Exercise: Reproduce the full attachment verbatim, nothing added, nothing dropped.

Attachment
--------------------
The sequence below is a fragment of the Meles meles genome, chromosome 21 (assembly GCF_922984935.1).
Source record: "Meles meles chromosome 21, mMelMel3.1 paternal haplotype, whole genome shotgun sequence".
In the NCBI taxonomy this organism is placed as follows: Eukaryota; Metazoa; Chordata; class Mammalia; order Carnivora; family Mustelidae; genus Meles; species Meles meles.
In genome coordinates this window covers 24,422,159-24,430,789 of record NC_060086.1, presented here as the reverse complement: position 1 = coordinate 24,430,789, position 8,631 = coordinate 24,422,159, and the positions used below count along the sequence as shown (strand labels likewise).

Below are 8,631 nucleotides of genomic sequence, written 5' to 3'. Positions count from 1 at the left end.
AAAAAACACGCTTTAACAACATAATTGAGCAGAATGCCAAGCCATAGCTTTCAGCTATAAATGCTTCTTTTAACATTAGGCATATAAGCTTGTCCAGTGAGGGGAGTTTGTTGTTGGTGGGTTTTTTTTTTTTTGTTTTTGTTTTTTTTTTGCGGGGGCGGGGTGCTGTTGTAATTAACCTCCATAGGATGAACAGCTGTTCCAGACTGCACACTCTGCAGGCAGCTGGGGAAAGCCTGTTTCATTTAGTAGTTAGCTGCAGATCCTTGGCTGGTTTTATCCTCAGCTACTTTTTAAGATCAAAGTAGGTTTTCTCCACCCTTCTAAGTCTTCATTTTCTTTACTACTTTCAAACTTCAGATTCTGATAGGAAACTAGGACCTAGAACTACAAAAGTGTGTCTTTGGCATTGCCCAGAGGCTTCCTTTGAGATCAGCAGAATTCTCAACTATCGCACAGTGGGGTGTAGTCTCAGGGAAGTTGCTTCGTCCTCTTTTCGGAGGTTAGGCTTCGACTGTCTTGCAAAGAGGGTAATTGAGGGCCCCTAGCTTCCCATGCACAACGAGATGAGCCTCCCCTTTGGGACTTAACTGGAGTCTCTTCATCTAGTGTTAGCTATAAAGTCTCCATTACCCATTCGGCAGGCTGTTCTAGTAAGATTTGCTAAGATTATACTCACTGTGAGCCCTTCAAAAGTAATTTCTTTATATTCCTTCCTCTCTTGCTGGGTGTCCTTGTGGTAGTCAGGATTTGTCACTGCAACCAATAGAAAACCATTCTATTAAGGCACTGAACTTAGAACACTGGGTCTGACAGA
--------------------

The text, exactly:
The sequence below is a fragment of the Meles meles genome, chromosome 21 (assembly GCF_922984935.1).
Source record: "Meles meles chromosome 21, mMelMel3.1 paternal haplotype, whole genome shotgun sequence".
In the NCBI taxonomy this organism is placed as follows: Eukaryota; Metazoa; Chordata; class Mammalia; order Carnivora; family Mustelidae; genus Meles; species Meles meles.
In genome coordinates this window covers 24,422,159-24,430,789 of record NC_060086.1, presented here as the reverse complement: position 1 = coordinate 24,430,789, position 8,631 = coordinate 24,422,159, and the positions used below count along the sequence as shown (strand labels likewise).

Below are 8,631 nucleotides of genomic sequence, written 5' to 3'. Positions count from 1 at the left end.
AAAAAACACGCTTTAACAACATAATTGAGCAGAATGCCAAGCCATAGCTTTCAGCTATAAATGCTTCTTTTAACATTAGGCATATAAGCTTGTCCAGTGAGGGGAGTTTGTTGTTGGTGGGTTTTTTTTTTTTTGTTTTTGTTTTTTTTTTGCGGGGGCGGGGTGCTGTTGTAATTAACCTCCATAGGATGAACAGCTGTTCCAGACTGCACACTCTGCAGGCAGCTGGGGAAAGCCTGTTTCATTTAGTAGTTAGCTGCAGATCCTTGGCTGGTTTTATCCTCAGCTACTTTTTAAGATCAAAGTAGGTTTTCTCCACCCTTCTAAGTCTTCATTTTCTTTACTACTTTCAAACTTCAGATTCTGATAGGAAACTAGGACCTAGAACTACAAAAGTGTGTCTTTGGCATTGCCCAGAGGCTTCCTTTGAGATCAGCAGAATTCTCAACTATCGCACAGTGGGGTGTAGTCTCAGGGAAGTTGCTTCGTCCTCTTTTCGGAGGTTAGGCTTCGACTGTCTTGCAAAGAGGGTAATTGAGGGCCCCTAGCTTCCCATGCACAACGAGATGAGCCTCCCCTTTGGGACTTAACTGGAGTCTCTTCATCTAGTGTTAGCTATAAAGTCTCCATTACCCATTCGGCAGGCTGTTCTAGTAAGATTTGCTAAGATTATACTCACTGTGAGCCCTTCAAAAGTAATTTCTTTATATTCCTTCCTCTCTTGCTGGGTGTCCTTGTGGTAGTCAGGATTTGTCACTGCAACCAATAGAAAACCATTCTATTAAGGCACTGAACTTAGAACACTGGGTCTGACAGA